After the disastrous day of trying to find water filters, we decided that we would work on things that we knew we could accomplish. We decided to rebed the running back stay chain plate bolts. We hadn't worked on this since Deltaville way back in October! After about an hour of searching, we finally located the bolts and I headed outside with them to start work while Mike cleaned up from our search.
Once outside, I started removing the first of three sets of bolts. Surprisingly, these bolts were in good shape so I reused them and rebeded the bolts. The second set of bolts were extremely corroded and significantly shorted than the bolts that we had purchased. By this time, thankfully, Mike had completed the work he was doing inside and received the lucky task of cutting the new bolts short enough for us to use to resecure the chain plate fittings. While he started on this, I started removing the bolts from the third set. When we originally bought the bolts to replace the current ones, we had three sets of bolts to choose from. At the time, we did not know this. All I can say is that I am thankful that we picked the longest bolt to base our purchase on! Though it would have been much easier had we purchased the right sized bolts for all the holes. Anyway, we developed into a routine, Mike would complete a bolt just as I completed removing one bolt and rebedding the one that he had given me a few moments previously. In this way, we made short order of rebedding all of the bolts. Out of eight bolts, there were only two that had to be cut a second time, pretty good cutting on Mikes part, especially since there wasn't a single one that was cut to short.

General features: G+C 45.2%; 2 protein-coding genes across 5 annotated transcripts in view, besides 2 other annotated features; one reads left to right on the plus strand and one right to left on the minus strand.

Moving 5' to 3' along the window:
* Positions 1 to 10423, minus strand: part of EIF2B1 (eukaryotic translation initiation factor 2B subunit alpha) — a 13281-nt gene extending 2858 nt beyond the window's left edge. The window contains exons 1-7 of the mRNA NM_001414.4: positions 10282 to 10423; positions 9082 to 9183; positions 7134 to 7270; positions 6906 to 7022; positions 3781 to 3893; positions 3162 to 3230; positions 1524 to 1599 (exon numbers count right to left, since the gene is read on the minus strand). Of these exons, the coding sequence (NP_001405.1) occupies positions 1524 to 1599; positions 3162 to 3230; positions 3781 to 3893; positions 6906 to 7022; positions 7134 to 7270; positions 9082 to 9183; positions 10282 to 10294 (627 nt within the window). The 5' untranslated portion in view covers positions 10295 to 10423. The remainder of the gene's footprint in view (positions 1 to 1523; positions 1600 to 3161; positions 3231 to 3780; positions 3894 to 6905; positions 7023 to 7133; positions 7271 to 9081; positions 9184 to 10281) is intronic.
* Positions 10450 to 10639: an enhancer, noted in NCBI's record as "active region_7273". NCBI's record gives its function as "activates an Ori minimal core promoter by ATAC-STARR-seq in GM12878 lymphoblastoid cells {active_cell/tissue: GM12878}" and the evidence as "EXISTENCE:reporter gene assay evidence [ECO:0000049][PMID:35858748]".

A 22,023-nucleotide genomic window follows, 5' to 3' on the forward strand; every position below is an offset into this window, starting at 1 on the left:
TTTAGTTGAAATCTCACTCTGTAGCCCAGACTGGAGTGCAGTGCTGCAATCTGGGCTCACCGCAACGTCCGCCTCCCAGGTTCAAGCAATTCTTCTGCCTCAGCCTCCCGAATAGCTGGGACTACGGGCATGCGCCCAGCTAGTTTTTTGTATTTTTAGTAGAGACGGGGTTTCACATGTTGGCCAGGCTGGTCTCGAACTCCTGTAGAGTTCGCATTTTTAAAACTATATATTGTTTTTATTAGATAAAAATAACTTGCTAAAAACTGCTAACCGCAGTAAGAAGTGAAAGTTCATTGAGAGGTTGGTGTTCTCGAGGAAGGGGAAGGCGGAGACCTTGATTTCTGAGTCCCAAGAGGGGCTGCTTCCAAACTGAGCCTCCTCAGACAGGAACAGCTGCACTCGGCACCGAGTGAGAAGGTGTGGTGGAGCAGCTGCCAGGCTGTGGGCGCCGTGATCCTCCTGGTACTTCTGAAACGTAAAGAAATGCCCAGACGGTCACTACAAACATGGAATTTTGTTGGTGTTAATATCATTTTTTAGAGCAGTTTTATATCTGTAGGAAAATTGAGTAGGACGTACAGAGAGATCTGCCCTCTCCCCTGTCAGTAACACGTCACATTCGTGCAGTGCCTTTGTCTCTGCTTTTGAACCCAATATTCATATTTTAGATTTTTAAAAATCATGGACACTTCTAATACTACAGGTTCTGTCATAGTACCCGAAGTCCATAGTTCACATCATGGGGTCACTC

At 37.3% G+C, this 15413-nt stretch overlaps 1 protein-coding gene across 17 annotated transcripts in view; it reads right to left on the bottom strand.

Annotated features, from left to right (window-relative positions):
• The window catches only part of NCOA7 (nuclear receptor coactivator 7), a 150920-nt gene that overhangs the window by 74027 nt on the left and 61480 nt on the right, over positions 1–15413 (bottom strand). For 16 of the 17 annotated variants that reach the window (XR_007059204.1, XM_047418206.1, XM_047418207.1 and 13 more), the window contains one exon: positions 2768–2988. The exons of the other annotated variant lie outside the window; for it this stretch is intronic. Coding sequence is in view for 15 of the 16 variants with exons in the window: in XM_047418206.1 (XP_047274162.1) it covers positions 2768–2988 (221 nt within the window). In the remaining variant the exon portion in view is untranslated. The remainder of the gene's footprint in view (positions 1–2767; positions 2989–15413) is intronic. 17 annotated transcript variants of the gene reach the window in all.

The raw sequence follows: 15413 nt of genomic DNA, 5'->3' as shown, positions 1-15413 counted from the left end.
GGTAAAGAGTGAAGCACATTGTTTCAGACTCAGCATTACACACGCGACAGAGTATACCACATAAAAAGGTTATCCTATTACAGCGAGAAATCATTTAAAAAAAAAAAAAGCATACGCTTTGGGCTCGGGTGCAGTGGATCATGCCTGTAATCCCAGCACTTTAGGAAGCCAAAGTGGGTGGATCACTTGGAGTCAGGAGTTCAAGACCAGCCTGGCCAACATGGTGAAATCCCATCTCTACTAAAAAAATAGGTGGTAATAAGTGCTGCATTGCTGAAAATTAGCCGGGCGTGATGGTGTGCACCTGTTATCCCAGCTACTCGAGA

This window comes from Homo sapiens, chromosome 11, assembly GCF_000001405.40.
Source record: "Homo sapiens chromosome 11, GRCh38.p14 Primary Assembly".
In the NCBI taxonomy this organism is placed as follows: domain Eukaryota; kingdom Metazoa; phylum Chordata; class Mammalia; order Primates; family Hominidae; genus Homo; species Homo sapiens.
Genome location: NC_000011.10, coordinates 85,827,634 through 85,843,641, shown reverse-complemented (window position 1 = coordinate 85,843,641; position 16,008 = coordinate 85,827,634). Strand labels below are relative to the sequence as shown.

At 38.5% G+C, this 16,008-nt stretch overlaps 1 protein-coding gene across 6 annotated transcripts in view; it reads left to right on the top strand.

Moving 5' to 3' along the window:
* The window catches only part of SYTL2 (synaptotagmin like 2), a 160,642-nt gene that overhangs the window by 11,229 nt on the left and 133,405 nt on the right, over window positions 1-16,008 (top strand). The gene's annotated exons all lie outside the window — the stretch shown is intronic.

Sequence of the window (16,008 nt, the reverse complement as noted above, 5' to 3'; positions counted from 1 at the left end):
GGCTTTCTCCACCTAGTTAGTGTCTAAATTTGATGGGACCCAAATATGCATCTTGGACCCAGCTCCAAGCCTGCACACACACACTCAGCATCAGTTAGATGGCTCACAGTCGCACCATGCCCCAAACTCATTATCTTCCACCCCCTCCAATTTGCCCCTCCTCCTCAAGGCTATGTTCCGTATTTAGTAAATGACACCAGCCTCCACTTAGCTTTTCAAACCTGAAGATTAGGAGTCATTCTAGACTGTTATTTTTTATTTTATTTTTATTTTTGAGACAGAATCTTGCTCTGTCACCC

As a reward for completing one of the major lingering tasks that we had successfully been putting off, we decided to head to the Charleston Yacht Club for drinks after dinner. When we arrived there, there were, perhaps, six people at the bar. We chatted with a few people there who gave us some background on the City Marina and how the waterscape (is that a word?) has changed over the past several years. We also heard about the proposed commercial shipping terminal that developers are hoping to build in Charleston that will almost double the size of the shipping port. After a fun evening, we braved the veritable Arctic chill, OK it was only about 50 degrees out, to return to the boat and sack out for the evening.